Posts Tagged ‘sit-in movement’

Greensboro Museum Tells How Sit-Ins Were Catalyst for Civil Rights Movement

November 27th, 2011 by Judy Horn

If you ever doubted that a small group of people can spark significant and meaningful change in the world, be sure to visit the International Civil Rights Center and Museum in Greensboro, NC. The museum, located at 134 S. Elm St. in the historic 1929 F.W. Woolworth building in downtown Greensboro, tells the story of how four college students at NC State A&T began the nonviolent protests of the 1960 Greensboro sit-ins. Their actions served as a catalyst in the U.S. civil rights movement.

Museum docents lead visitors through the chronologically arranged exhibits, explaining the conditions under which blacks lived in this country from its founding to the 1960s. The exhibits help build an understanding of the Injustices experienced by African Americans in times when segregation and “Jim Crow” laws permeated society. Through a variety of videos, interactive exhibits, and displays of artifacts, visitors are transported back to a dorm room at the nearby NC State A&T campus so see what went through the minds of four black college students — Ezell Blair, Franklin McCain, Joseph McNeil and David Richmond – as they planned to sit at the “whites only” lunch counter of their local Woolworths. They intended to ask to be served food seated at the counter rather than having to pick it up as carryout at the end of the counter. This original lunch counter and stools where the four students began their protest on Feb. 1, 1960, are preserved at the museum. In the six months following the initial Greensboro sit-in, the non-violent sit-in movement expanded to other college campuses elsewhere in North Carolina and in Virginia, South Carolina, Tennessee, Florida, Maryland, Alabama, Arkansas, Texas, GeWoolworth Building (1929), 132 South Elm Street (corner of Elm Street & February One Place), Greensboro, North Carolinaorgia and Mississippi. As a result of the movement, Woolworth stores as well as others took down their “whites only” signs and and permitted all customers to eat at the counter.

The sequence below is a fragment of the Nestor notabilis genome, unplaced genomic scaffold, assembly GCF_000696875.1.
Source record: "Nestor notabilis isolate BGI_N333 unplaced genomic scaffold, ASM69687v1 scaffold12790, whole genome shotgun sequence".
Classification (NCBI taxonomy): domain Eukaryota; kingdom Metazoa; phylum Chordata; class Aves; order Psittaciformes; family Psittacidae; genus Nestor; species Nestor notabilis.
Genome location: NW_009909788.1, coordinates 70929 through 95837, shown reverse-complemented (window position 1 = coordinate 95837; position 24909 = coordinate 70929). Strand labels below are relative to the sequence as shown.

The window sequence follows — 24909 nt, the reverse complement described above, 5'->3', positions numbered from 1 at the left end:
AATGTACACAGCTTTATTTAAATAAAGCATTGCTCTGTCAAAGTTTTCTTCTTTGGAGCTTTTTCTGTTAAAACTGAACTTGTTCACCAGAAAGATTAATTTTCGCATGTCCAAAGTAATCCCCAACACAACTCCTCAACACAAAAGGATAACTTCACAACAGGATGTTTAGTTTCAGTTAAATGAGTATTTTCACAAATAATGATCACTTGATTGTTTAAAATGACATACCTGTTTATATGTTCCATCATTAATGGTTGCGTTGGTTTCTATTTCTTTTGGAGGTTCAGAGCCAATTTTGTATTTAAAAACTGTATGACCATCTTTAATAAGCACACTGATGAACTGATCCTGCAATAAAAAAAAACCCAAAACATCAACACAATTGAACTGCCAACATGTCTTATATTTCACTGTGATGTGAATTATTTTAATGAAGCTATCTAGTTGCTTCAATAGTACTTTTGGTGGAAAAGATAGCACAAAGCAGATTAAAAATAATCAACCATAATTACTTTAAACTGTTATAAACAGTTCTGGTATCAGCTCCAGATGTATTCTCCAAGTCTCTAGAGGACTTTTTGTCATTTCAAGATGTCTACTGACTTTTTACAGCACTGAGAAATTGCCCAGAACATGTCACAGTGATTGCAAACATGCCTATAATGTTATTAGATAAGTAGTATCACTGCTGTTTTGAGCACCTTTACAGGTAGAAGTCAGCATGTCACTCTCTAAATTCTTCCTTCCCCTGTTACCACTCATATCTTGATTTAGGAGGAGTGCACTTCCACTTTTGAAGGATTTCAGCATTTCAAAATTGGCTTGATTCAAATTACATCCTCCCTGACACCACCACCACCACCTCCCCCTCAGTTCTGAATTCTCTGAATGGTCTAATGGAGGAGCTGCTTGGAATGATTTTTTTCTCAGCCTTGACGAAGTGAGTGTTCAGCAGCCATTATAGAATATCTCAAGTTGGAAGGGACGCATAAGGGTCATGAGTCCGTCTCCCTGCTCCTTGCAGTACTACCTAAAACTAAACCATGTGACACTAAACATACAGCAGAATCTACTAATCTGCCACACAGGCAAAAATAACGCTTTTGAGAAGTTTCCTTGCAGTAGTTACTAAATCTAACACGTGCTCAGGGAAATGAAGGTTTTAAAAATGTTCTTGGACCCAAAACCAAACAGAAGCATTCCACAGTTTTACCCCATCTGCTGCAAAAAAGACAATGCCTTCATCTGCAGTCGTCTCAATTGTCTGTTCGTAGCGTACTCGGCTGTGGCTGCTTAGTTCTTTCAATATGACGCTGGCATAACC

At our recent visit to the museum, docent Anita Johnson did a fantastic job of leading our group through the exhibits. Her compassion for teaching about civil rights was evident, and she truly brought history to life.

Greensboro is filled with history from the Revolutionary War to modern times. I highly recommend a visit to the International Civil Rights Center and Museum. (It’s less than a mile from the Troy-Bumpas Inn.) The high-tech displays are especially well done and the docents are enthralling. I found the hour-long visit very moving, educational and extremely worthwhile. The museum is appropriate for all ages although more sensitive visitors should be aware that there are a few graphic images that help tell the story of some of the violence inflicted upon African Americans. For hours and admission fees, visit http://www.sitinmovement.org/index.asp.  

Desegregated

If you’ve already been to the International Civil Rights Center and Museum, share with me your thoughts about the museum! This museum is just one reason why Life in Greensboro is good!